Using Opti-Grating software, simulations to investigate the optical properties of various existing apodization functions with the proposed apodization function are evaluated by considering a single mode fiber (silica) with 1.46 as refractive index of core and 1.45 as refractive index of cladding. The center wavelength of 1550 nm is considered. The length of the grating has been varied from 1 mm to 15 mm and index depth is varied from 1 × 10–4 to 2.5 × 10–4 for performance evaluation. Fig. 4 exhibits the profile of all the existing apodizations studied and the proposed novel apodization function. Compared to other existing functions, the proposed apodization provides better truncation at both the ends of the grating length which effectively reduces the side lobe levels and narrows the bandwidth.
An increase in the reflectivity level of the main lobe, for varying grating length with Δn = 0.0001 and index modulation with grating length 10 mm, is shown in Figs. 5a and 5b. In uniform FBG, peak resonance level increases by 99.5% and 96.54%, respectively, for increasing index change and grating length. The proposed apodization function shows 88.4% and 98.28% increase in reflectivity level of peak resonance for increasing index change and grating length, respectively.
Figs. 6a shows the increasing reflectivity level of the left side lobe and 6b shows the reflectivity of the right-side lobe for increasing modulation index. Figs. 7a and 7b show the reflectivity of the left and right-side lobes for increasing grating length. The non-linearity in the side lobe reflectivity level is due to the mismatch between the scattered light and the spacing of the high refractive zone.
In cones apodization function, left and right-side lobe levels increase by 22.84% and 22.43%, respectively, for increasing index change and by 63.02% and 71.04%, respectively, for increasing grating length. Likewise, for Gaussian function, left and right-side lobe level increases by 29.67% and 22.04%, respectively, for increasing index change and by 59.19% and 66.55% respectively for increasing grating length. The proposed apodization function shows 22.39% and 22.92% increase in the left and right-side lobe reflectivity levels, respectively, for increasing index modulation and 68.15% and 74.56% increase in left and right-side lobe reflectivity levels respectively for increasing grating length.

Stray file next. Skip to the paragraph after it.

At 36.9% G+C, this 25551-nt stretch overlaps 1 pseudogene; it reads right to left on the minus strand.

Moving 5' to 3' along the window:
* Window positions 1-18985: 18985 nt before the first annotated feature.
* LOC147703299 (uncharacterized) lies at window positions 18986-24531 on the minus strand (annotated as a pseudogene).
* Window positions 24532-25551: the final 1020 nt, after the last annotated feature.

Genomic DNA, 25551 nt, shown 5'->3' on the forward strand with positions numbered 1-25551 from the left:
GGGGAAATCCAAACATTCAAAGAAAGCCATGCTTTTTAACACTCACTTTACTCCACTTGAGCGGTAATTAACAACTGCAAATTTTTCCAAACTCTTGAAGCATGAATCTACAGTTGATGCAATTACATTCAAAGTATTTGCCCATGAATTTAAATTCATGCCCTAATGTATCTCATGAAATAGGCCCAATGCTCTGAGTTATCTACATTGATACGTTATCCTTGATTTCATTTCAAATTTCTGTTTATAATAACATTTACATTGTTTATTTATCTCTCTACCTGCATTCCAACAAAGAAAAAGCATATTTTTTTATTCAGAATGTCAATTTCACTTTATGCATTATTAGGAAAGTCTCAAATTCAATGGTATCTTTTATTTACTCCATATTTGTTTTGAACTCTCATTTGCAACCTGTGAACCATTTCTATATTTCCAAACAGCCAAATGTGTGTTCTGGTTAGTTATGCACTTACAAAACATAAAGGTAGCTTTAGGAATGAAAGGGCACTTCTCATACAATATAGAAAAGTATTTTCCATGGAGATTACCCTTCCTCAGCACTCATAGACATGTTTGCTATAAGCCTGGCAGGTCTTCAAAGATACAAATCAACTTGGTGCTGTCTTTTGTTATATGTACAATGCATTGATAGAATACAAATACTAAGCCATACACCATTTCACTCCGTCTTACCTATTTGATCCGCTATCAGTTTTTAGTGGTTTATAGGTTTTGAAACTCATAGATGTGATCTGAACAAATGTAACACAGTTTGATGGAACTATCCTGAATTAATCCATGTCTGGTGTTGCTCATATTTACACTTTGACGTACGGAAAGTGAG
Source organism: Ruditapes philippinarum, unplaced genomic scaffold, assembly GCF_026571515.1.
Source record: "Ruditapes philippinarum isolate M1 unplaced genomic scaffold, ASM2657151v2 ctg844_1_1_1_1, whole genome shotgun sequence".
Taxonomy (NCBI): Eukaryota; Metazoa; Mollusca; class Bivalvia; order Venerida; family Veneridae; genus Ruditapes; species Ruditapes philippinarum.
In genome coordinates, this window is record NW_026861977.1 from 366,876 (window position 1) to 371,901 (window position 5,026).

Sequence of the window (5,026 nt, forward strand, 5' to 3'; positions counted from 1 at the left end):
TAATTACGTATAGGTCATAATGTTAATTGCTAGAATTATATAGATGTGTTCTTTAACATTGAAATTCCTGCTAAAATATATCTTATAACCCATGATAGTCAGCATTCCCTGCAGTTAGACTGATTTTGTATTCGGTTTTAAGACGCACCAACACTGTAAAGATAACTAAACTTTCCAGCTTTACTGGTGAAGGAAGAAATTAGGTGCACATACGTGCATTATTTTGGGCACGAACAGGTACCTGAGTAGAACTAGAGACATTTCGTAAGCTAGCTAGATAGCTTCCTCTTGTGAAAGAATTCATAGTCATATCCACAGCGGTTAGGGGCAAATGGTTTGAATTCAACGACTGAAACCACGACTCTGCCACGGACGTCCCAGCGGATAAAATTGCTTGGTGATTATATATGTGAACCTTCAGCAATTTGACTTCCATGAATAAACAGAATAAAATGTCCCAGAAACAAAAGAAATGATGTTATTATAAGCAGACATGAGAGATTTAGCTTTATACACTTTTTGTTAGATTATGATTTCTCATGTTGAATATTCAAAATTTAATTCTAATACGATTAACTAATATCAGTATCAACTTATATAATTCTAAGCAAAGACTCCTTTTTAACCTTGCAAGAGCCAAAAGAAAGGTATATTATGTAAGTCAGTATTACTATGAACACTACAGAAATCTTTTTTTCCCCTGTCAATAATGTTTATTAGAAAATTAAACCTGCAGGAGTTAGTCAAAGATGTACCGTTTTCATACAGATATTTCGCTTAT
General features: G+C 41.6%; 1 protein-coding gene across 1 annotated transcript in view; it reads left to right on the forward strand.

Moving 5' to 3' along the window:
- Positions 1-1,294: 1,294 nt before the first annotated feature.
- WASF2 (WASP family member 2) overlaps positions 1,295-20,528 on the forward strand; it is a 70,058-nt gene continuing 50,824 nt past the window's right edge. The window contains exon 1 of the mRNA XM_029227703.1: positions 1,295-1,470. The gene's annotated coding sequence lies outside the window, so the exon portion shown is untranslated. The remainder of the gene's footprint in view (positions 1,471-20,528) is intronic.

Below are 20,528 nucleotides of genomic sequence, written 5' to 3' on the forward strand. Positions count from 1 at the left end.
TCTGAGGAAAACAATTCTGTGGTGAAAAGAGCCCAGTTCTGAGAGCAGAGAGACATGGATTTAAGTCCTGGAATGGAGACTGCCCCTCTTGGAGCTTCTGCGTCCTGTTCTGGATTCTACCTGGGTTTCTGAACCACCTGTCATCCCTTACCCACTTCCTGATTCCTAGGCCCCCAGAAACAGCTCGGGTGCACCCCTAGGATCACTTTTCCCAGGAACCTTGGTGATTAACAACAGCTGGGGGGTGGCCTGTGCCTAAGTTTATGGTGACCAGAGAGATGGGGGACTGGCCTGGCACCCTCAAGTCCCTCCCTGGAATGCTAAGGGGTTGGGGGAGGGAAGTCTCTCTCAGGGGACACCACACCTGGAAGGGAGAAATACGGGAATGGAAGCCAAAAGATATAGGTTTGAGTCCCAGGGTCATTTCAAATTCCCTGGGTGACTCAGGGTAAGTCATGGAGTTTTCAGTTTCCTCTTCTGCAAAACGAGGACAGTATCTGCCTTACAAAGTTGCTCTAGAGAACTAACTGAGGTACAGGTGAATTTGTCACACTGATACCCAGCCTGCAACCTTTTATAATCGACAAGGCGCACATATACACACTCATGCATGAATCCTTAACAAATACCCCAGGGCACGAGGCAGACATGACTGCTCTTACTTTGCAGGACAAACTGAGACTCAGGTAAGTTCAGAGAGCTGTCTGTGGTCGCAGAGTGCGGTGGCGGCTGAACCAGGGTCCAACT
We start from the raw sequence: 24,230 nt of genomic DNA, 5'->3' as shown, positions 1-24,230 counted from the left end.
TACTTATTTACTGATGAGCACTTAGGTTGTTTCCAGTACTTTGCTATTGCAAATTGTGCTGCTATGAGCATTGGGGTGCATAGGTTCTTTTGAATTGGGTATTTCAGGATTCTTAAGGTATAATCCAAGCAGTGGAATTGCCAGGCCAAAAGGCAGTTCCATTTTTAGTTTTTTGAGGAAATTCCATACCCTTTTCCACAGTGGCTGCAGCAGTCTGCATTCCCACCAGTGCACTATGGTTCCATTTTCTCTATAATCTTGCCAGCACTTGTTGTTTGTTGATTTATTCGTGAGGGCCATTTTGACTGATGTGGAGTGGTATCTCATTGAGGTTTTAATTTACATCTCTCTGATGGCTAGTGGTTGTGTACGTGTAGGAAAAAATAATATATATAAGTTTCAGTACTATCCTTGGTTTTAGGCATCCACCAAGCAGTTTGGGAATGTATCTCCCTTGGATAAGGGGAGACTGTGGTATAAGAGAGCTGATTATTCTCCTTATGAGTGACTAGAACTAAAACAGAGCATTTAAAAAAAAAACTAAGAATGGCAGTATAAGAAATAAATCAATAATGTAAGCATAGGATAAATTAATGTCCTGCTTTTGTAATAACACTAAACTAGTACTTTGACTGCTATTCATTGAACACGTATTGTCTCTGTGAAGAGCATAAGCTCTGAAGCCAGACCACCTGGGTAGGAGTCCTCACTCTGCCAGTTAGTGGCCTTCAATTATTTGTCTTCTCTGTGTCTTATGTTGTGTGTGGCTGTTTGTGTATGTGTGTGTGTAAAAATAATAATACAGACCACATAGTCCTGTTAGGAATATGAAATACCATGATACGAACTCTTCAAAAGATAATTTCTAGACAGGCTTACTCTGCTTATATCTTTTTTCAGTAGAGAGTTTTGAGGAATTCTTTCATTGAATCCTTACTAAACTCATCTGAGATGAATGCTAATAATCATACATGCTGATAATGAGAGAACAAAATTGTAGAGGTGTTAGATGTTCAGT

Table 3 shows the optical properties of various apodization profiles. The Least FWHM of 0.06 nm is given by Gaussian, Hamming and Blackman apodizations. Better detection accuracy is obtained by narrow FWHM. The second lowest FWHM of 0.07 nm is achieved by the proposed apodization function, which is 41.67% lesser than the FWHM of UFBG. The proposed novel apodized function has a side lobe level of −34.6852 dB which is nearer to Gaussian and shows 148% reduction compared to UFBG. A side lobe suppression ratio of −30.3563 dB which is 71.16% more compared to UFBG has been attained by the proposed apodization function.
Table 4 shows evaluation parameters considered for the comparison of existing and proposed apodization function. The proposed novel apodization results in a greater sensitivity of 5.9083 AU/RIU and the Uniform apodization has lower sensitivity (1.6783 AU/RIU). The sensitivity of the proposed apodization function increases by 3.52 times, compared to UFBG. The proposed novel apodization function has a detection accuracy of 22383 which is 71.42% more compared to UFBG. The Blackman apodization has the peak quality parameter of 96.5067 AU/nm-RIU. The quality parameter of 84.4043 AU/nm-RIU has been achieved by the proposed system which makes it 503% more than UFBG. Evaluations have been carried out for Δn = 0.0001 and L = 10 mm. The comparison between the UFBG and the proposed apodization function is tabulated in Table 5.
Induced periodic refractive index modulation along the fiber core is given as